Before even seeing a trailer, it was clear that this would have a stellar cast involved. Leonardo DiCaprio provides the best performance of his career in the role of Jordan Belfort. This character, and the film itself, simply wouldn't have worked without him in the lead role. He's so incredibly charming and convincing, that he makes this character even more fascinating. He handles the dramatic and comedic elements in an impeccable fashion. This is one hell of a performance that won't be forgotten. Jonah Hill does a wonderful job in the supporting role of Donnie Azoff. He's quite funny and he works incredibly well on screen with DiCaprio. He has proven yet again that he's able to handle a wide dynamic of material, and he isn't just "that guy from the Judd Apatow flicks." Once Margot Robbie was introduced as Naomi Lapaglia, I thought that she was simply going to be eye candy for male audiences. However, she manages to deliver an outstanding representation of Belfort's wife. Robbie's dialogue delivery is excellent and she holds her own against DiCaprio. Even though Jean Dujardin's part as Jean-Jacques Saurel is quite short, he's a nice addition to this wonderful cast.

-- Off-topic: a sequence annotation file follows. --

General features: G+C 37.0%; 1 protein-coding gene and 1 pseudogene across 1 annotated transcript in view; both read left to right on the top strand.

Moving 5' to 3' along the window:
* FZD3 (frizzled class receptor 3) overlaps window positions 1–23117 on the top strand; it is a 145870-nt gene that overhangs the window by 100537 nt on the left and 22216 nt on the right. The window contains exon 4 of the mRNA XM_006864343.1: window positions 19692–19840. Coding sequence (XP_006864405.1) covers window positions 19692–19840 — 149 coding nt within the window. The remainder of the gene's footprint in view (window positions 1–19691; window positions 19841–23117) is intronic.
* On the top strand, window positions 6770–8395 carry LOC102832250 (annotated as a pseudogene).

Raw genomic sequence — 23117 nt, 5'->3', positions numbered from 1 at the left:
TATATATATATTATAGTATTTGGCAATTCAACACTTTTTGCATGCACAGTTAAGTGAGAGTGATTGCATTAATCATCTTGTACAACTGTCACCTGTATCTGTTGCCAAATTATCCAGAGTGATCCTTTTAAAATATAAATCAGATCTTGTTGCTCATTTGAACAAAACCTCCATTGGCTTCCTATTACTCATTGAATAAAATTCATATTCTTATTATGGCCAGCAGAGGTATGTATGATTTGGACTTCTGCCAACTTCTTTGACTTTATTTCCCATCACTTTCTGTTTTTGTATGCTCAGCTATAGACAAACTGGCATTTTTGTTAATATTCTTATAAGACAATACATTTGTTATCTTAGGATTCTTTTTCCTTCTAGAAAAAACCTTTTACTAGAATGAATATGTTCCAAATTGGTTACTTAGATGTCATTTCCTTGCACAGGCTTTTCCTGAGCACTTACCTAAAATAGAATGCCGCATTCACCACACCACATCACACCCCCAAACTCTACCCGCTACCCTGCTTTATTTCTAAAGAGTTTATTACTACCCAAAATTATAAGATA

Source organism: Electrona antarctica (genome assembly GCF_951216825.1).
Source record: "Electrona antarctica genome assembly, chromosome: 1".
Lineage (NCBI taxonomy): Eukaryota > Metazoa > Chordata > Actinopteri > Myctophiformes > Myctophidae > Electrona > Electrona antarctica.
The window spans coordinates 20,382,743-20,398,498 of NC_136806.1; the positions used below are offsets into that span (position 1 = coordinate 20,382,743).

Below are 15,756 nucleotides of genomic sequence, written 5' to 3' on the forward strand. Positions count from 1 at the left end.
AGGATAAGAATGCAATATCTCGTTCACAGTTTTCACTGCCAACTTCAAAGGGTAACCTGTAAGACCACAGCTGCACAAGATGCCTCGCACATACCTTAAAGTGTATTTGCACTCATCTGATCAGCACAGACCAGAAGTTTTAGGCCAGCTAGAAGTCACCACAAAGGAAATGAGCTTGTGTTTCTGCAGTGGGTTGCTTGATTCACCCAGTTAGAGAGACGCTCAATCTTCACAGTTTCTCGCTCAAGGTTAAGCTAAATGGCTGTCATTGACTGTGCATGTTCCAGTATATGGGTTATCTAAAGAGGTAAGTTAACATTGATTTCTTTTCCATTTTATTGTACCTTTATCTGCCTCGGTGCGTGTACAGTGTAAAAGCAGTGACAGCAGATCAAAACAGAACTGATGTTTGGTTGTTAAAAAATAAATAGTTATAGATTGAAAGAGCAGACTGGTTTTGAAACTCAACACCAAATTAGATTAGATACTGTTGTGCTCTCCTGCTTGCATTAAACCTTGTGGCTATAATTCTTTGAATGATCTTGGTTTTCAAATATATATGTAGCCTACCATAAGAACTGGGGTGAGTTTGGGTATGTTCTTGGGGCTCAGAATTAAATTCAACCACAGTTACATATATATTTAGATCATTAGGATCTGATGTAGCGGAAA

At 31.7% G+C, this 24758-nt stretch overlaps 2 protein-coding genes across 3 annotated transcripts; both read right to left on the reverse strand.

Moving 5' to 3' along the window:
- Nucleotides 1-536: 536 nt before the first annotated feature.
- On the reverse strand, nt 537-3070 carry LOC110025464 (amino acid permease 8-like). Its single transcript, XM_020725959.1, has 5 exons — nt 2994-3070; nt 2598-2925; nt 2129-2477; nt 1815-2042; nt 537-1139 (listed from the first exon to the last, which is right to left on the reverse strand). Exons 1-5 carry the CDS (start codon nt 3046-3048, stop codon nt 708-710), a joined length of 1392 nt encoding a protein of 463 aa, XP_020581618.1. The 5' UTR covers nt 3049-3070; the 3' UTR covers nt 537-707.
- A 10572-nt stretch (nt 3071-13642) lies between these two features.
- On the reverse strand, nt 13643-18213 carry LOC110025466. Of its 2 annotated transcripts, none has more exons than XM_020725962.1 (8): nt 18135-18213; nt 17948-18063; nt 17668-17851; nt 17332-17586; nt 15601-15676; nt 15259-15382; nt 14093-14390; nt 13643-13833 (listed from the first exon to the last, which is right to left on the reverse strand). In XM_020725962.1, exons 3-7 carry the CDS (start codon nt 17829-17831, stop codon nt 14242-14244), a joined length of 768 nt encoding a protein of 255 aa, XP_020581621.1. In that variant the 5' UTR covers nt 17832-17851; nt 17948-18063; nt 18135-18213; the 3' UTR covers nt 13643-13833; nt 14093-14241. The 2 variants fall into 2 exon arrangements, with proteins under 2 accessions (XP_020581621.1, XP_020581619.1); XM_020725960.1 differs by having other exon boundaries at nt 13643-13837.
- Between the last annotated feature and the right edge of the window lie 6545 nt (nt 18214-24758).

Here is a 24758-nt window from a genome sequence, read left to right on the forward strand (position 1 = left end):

If this is similar to any of Martin Scorsese's previous films, it would have to be GoodFellas. It's most certainly another quality motion picture for this filmmaker to add to his large catalog of impressive titles. Writer Terence Winter has delivered a marvelous screenplay that is filled with wit, charm, and humor. While the majority of the picture is absolutely fantastic, the third act struggles to keep its head above water. This is where the pacing slows down and you'll find yourself wishing that a lot of it was left on the cutting room floor. However, Leonardo DiCaprio can be seen in the best performance of his career, as he portrays the loathsome Jordan Belfort. Will Leonardo DiCaprio finally win an Oscar? He sure deserves it for this one. The Wolf of Wall Street is smart, entertaining, and impactful. Highly recommended!